When last did you visit a cyber cafe?
Eight years ago, my answer would have been “right now”. I would have been writing/reading this on a computer in a cyber cafe. Right now however, I am lying somewhere comfortable in my home, whilst punching the soft keys on my laptop. A few years ago in Accra, one could count more than ten internet cafes between Vodafone (then Ghana Telecom)’s Head Office around Kwame Nkrumah Circle and BusyInternet on Ring Road Central.
There were: True Internet, WWWPlus Mega Cafe, Krofa Internet Cafe, Java Internet Cafe, and several others whose names I do not remember at this time. Sadly, most of them have closed shop. Whilst several reasons could be offered for the failure of these enterprises, one cannot overlook the solid impact of mobile phones and mobile internet technologies.
A quick glance at the traffic metrics website Alexa.com reveals that the most visited websites in Ghana include: Facebook, Yahoo, Google, YouTube, Live.com, Wikipedia, MSN, GhanaWeb, BBC. Email used to be the most popular online activity in this part of the world but social networking websites seem to have taken the lead in recent times. News websites come third. Thus, the composition of the ten most popular websites is not much of a surprise. What is more interesting is that ALL the most popular websites have mobile versions of their services.
Typing facebook.com into a mobile web browser for example, automatically redirects one to a mobile version of the popular social networking website. The mobile websites are stripped-down versions but offer a lot of functionality, in a layout small enough to fit into tiny mobile phone screens. It is thus now common place to find people get busy with chatting, twittering, reading the news & more, from their mobile phones.
Smartphones are raising the stakes and pushing more possibilities into our hands, literally. They now have enough processing power to stream high-definition video and enough memory to download and store databases of music, photos and videos from the Internet. Some smartphones come with full QWERTY keyboards and thus making typing a pleasure. Emailing, blogging, chatting can now be done virtually anywhere.
Lower entry costs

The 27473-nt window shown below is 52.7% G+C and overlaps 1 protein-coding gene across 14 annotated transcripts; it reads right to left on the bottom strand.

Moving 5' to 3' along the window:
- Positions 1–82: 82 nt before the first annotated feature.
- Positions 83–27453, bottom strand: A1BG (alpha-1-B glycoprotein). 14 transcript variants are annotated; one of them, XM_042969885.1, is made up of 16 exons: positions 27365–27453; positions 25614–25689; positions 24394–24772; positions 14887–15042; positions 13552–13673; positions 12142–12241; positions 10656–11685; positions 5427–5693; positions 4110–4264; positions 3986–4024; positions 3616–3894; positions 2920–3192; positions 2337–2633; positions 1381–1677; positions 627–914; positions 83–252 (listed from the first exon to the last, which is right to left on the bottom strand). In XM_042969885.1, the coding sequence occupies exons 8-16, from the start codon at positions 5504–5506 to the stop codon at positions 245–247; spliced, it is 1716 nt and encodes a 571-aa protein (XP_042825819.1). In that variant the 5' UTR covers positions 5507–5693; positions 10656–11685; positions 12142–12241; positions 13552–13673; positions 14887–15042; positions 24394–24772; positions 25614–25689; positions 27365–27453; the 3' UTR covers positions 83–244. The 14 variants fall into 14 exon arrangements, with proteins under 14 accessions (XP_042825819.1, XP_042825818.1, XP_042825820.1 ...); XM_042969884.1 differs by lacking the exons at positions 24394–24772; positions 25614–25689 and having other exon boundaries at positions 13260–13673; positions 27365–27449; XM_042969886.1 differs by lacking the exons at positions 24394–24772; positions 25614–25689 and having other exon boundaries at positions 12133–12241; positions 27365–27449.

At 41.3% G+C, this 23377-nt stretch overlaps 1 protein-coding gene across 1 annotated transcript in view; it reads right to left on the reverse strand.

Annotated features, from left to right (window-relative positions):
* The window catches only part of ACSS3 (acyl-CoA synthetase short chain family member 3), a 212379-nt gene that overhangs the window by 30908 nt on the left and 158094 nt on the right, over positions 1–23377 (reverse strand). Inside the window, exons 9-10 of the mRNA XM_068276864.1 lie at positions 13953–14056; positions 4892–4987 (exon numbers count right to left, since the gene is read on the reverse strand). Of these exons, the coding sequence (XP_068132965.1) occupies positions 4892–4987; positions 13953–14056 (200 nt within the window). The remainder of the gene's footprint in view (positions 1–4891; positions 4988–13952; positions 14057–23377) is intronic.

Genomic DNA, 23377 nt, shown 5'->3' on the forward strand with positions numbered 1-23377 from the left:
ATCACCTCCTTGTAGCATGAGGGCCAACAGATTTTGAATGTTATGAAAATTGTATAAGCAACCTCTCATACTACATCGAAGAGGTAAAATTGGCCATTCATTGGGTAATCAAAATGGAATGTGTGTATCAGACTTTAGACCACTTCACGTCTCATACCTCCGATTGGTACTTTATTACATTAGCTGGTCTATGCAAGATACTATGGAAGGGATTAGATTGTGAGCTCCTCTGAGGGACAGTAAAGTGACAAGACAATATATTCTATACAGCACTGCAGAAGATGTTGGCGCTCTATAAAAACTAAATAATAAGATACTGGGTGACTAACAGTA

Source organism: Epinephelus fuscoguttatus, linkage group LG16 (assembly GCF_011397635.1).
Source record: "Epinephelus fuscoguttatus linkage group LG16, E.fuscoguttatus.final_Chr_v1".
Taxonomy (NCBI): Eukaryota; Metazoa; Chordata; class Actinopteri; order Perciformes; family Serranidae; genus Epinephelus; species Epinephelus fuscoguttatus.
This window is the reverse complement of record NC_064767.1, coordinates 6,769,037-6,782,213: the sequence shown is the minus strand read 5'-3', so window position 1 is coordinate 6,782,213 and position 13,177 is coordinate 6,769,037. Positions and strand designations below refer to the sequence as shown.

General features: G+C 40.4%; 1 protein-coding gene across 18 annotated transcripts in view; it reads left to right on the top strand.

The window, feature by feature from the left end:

Personal Computers are no longer the exclusive preserve of the rich and well-educated. 10 years ago, the pricing of an average laptop was about $2,000. Not any more. New, more powerful, full-featured laptops are available today for as low as $700. Their smaller cousins (netbooks) even come at lower prices; mwave.com currently prices an ASUS EPC900B-BLU01X Eee netbook PC at only $209.99.
Used and probably refurbished PCs even drag the entry costs lower, for obvious reasons.
Those little devices have further democratised internet connectivity. Where mobile phones and smartphones are not enough, one could easily buy a USB Modem for as low as 60 Ghana Cedis (about $42) and connect it to a desktop, laptop or netbook for a full Internet experience. MTN Ghana is currently offering their USB modem at that price. Gone are the days when one needed to obtain a hard-to-come-by fixed phone line from the telecom monopoly or a fixed wireless antenna pointed at the Internet Service Provider’s radio mast, or a VSAT satellite dish + modem. None of those came cheap.
The more spectacular thing is that 3.5G USB modems offer real broadband speeds today.
Back to those cyber cafes. The rapid closure of cyber cafes is not limited to Ghana. 234Next.com, a leading Nigerian news source, today published a report titled Cyber cafes are vanishing. Here’s an excerpt from that report:
“In those days, around 2000 and 2001, I used to go to cyber cafe, pay money to check my yahoo email. You know the feeling that time was powerful. I was the only one who could browse amongst my friends then. We will go to a cyber cafe and crowd around one system, five of us, and then the systems were always very slow, so if we hear that one cyber cafe somewhere was fast we will go there,” said Solomon Edema, a computer engineer. “Now, all of us browse with our phones. I also used my laptop. I have not gone to a cyber cafe for over a year now“, Mr. Edema adds.
Nowadays, the proliferation of computers and 3G mobile phones, including the famous China phones, has resulted in cheaper prices. As a result more people can afford internet-enabled phones. Similarly, the competition in the telecom industry has also led the telecom firms out-doing one another in offering cheap modems and internet access. Traders at Computer Village, Ikeja, now offer software that enable free internet access on laptops and mobile phones.
It is clear that mobile phones are pushing cyber cafes out, the same way public phone booths and “communication centres” have become endangered species. What waits to be seen is how long the few cyber cafes that remain would last. Would they close shop or evolve their business model? Time will tell.